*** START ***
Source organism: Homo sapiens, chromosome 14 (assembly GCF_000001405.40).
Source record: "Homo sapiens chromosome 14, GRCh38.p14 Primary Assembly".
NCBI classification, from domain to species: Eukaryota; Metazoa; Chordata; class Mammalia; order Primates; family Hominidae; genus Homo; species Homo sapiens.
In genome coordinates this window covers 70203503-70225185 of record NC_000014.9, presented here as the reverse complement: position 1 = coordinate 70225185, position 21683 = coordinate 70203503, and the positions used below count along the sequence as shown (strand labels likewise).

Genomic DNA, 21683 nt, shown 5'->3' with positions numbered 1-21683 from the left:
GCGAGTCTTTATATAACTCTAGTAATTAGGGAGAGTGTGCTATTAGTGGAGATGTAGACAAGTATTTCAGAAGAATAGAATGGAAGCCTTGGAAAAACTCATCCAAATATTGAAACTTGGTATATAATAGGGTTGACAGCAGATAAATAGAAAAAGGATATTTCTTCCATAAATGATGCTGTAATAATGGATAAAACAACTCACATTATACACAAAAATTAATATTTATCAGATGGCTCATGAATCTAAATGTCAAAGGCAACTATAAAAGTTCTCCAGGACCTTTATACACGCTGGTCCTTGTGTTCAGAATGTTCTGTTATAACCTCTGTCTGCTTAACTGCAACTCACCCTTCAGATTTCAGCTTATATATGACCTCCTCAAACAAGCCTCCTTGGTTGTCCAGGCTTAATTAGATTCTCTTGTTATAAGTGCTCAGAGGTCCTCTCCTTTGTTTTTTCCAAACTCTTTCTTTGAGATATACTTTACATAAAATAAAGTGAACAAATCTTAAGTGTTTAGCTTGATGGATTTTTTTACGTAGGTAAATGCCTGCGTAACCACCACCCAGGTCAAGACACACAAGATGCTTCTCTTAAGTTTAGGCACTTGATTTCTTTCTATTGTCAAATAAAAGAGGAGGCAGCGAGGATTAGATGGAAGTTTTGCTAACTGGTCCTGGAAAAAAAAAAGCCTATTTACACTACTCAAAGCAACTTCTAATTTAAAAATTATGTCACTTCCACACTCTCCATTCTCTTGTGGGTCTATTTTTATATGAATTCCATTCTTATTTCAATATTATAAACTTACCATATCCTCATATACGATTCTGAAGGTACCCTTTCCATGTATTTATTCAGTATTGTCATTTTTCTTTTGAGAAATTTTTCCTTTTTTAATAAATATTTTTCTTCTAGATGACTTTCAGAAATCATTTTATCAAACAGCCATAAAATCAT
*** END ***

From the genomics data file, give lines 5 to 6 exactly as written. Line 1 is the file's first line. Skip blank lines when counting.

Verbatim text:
Genomic DNA, 21683 nt, shown 5'->3' with positions numbered 1-21683 from the left:
GCGAGTCTTTATATAACTCTAGTAATTAGGGAGAGTGTGCTATTAGTGGAGATGTAGACAAGTATTTCAGAAGAATAGAATGGAAGCCTTGGAAAAACTCATCCAAATATTGAAACTTGGTATATAATAGGGTTGACAGCAGATAAATAGAAAAAGGATATTTCTTCCATAAATGATGCTGTAATAATGGATAAAACAACTCACATTATACACAAAAATTAATATTTATCAGATGGCTCATGAATCTAAATGTCAAAGGCAACTATAAAAGTTCTCCAGGACCTTTATACACGCTGGTCCTTGTGTTCAGAATGTTCTGTTATAACCTCTGTCTGCTTAACTGCAACTCACCCTTCAGATTTCAGCTTATATATGACCTCCTCAAACAAGCCTCCTTGGTTGTCCAGGCTTAATTAGATTCTCTTGTTATAAGTGCTCAGAGGTCCTCTCCTTTGTTTTTTCCAAACTCTTTCTTTGAGATATACTTTACATAAAATAAAGTGAACAAATCTTAAGTGTTTAGCTTGATGGATTTTTTTACGTAGGTAAATGCCTGCGTAACCACCACCCAGGTCAAGACACACAAGATGCTTCTCTTAAGTTTAGGCACTTGATTTCTTTCTATTGTCAAATAAAAGAGGAGGCAGCGAGGATTAGATGGAAGTTTTGCTAACTGGTCCTGGAAAAAAAAAAGCCTATTTACACTACTCAAAGCAACTTCTAATTTAAAAATTATGTCACTTCCACACTCTCCATTCTCTTGTGGGTCTATTTTTATATGAATTCCATTCTTATTTCAATATTATAAACTTACCATATCCTCATATACGATTCTGAAGGTACCCTTTCCATGTATTTATTCAGTATTGTCATTTTTCTTTTGAGAAATTTTTCCTTTTTTAATAAATATTTTTCTTCTAGATGACTTTCAGAAATCATTTTATCAAACAGCCATAAAATCAT